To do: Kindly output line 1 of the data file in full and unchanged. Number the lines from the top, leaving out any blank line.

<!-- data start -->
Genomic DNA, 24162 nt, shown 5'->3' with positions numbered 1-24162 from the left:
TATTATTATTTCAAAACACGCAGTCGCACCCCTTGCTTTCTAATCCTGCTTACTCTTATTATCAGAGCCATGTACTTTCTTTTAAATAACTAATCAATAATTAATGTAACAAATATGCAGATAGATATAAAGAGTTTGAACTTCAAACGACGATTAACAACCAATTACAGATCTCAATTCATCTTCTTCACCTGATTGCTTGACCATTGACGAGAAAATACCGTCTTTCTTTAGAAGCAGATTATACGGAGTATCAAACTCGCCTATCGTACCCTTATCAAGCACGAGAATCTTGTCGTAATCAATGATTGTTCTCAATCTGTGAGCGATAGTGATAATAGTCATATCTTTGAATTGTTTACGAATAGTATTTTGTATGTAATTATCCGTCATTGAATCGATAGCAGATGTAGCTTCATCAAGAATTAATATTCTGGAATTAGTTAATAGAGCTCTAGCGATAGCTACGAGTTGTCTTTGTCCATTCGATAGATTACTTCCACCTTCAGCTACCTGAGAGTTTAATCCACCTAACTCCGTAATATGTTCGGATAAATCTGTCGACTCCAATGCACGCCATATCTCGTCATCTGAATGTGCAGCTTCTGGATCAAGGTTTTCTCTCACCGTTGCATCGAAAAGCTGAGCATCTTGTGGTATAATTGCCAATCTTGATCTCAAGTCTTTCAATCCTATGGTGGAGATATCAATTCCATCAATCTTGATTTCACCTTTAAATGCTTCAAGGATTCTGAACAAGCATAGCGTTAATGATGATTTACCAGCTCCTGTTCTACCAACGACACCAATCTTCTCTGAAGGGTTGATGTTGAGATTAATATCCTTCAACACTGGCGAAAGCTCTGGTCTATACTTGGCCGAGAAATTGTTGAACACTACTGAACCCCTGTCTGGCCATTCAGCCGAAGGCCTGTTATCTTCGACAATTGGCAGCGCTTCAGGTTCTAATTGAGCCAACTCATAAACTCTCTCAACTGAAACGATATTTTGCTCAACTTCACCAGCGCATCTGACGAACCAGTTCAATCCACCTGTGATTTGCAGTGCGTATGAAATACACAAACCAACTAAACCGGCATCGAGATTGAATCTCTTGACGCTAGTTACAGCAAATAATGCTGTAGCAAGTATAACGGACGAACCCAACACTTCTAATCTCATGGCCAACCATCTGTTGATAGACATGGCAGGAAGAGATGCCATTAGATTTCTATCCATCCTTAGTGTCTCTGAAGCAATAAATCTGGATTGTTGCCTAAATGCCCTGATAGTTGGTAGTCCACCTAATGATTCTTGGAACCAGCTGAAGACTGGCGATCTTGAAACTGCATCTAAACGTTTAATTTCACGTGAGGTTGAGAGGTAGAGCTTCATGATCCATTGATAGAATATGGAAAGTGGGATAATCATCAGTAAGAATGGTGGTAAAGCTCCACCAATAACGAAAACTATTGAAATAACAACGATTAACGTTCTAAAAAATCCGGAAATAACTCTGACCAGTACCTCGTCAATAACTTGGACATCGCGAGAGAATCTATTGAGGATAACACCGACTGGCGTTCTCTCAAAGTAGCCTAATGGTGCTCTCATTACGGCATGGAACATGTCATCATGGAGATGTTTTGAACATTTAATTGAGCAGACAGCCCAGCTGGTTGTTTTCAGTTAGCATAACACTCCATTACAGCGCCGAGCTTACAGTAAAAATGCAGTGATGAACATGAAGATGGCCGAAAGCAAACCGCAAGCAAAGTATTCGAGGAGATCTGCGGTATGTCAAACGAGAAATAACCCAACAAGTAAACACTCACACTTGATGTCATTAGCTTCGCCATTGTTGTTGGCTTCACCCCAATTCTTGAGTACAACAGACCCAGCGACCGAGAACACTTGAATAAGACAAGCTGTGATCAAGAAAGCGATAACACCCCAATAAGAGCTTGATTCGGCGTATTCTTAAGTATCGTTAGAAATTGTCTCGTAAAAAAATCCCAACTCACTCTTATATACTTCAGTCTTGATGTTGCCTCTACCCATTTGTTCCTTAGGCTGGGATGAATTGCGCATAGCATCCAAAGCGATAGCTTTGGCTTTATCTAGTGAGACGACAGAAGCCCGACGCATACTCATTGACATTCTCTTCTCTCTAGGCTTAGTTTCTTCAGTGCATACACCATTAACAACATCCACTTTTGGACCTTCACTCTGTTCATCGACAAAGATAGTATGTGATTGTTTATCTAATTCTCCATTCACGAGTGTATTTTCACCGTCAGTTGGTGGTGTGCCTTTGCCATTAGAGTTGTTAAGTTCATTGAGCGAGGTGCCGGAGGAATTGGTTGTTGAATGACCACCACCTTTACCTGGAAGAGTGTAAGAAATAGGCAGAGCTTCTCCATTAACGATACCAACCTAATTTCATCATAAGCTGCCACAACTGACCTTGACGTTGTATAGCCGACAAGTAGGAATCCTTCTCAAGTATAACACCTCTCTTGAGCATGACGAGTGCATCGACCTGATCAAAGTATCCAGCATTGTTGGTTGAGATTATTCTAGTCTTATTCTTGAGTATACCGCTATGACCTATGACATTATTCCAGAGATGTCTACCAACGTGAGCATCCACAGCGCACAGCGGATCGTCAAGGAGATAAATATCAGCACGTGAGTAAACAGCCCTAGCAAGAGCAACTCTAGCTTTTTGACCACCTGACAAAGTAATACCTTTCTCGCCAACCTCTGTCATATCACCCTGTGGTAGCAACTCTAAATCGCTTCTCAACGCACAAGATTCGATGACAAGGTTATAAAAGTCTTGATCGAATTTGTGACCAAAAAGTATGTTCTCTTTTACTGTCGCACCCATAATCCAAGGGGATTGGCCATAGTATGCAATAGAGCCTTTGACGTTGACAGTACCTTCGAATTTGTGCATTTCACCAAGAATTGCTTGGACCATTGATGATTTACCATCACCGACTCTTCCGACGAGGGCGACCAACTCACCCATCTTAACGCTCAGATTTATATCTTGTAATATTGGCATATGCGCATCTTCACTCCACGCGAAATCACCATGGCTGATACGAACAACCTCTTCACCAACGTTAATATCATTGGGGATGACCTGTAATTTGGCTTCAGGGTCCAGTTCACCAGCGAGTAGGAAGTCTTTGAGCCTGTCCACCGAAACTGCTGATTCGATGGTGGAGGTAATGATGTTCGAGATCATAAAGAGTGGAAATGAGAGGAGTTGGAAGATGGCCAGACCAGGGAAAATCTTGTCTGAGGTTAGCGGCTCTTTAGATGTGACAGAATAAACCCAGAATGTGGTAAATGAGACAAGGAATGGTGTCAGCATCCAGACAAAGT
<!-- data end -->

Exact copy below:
Genomic DNA, 24162 nt, shown 5'->3' with positions numbered 1-24162 from the left: